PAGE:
Former Vice President Mike Pence was being pressured by former President Donald Trump to overthrow the election on the floor of Congress Jan. 6. What was previously unknown is how Trump tried to thrust the decision on Pence by pushing out statements saying that he agreed with Trump.
Robert Costa, the co-author of the book Peril, called attention to a Jan. 5 statement from Trump that he and Pence were in "total agreement that the [VP] has the power to act" on Jan. 6.
Pence and his team were reportedly so furious that Marc Short called Trump's Jason Miller to demand a retraction.
The meeting between them on Jan. 5 wasn't the end of the pressure campaign. At one point, far-right Trump ally Boris Epshteyn said that Rudy Giuliani would like to drop by the Vice President's residence at the Naval Observatory to explain the conspiracy to him.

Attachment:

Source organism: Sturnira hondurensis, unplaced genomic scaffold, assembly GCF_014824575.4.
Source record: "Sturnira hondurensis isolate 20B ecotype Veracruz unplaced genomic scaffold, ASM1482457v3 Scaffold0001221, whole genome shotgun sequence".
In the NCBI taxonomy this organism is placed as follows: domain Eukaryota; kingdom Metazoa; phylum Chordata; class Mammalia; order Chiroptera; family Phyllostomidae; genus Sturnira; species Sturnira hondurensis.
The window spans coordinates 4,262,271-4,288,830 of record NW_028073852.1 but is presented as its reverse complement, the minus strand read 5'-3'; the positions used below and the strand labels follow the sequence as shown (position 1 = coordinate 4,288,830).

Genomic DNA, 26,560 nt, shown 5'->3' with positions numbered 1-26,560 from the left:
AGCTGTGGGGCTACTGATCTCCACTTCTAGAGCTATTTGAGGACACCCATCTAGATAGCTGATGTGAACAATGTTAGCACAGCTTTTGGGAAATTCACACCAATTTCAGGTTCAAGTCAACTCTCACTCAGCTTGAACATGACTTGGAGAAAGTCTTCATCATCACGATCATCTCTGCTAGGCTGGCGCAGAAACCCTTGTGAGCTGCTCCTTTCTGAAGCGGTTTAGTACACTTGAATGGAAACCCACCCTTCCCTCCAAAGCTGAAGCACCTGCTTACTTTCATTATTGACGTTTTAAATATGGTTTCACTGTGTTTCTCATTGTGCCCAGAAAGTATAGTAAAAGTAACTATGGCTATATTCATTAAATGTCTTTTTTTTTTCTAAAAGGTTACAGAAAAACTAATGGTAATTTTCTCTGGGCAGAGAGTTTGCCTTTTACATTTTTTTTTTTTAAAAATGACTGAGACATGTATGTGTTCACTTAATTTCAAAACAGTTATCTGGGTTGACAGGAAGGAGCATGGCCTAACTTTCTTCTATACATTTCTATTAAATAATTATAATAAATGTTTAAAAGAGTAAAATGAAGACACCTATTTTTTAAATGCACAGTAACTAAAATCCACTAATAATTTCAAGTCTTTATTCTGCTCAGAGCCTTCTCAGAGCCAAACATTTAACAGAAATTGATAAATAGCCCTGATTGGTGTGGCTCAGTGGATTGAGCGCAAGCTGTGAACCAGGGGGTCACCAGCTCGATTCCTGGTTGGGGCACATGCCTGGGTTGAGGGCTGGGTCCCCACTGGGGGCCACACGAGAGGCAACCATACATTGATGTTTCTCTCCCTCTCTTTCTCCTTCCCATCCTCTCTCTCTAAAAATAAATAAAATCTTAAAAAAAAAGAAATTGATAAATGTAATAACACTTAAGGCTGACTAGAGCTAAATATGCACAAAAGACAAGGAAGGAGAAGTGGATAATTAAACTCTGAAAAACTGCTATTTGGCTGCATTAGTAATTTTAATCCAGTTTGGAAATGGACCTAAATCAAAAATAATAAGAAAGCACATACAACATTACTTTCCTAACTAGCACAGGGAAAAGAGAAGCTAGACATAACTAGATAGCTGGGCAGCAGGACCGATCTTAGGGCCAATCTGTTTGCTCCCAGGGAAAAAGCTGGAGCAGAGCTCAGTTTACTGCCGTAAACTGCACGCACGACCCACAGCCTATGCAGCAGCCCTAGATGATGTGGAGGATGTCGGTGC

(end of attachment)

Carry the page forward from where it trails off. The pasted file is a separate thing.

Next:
Things have changed since then, and Pence is now trying to have it both ways on Jan. 6. Last week, Pence told Sean Hannity that the attack on the U.S. Capitol wasn't all that bad, claiming that the Capitol Police took care of things.
"Saying 'one day in January' is kind of like calling 9/11 one day in September," Fox News host Howard Kurtz noted Sunday. "It was a pretty tragic day!"
See the full Twitter update from Costa below:
"This breaks protocol," Pence chief Marc Short said tersely in phone call with Trump adviser Jason Miller, who was… https://t.co/IhDVve8xMZ— Robert Costa (@Robert Costa) 1633985103.0
And even when Pence was at home for dinner on January 5, the pressure campaign continued. Let's not forget: Giuli… https://t.co/9SWKaHrYs4— Robert Costa (@Robert Costa) 1633985655.0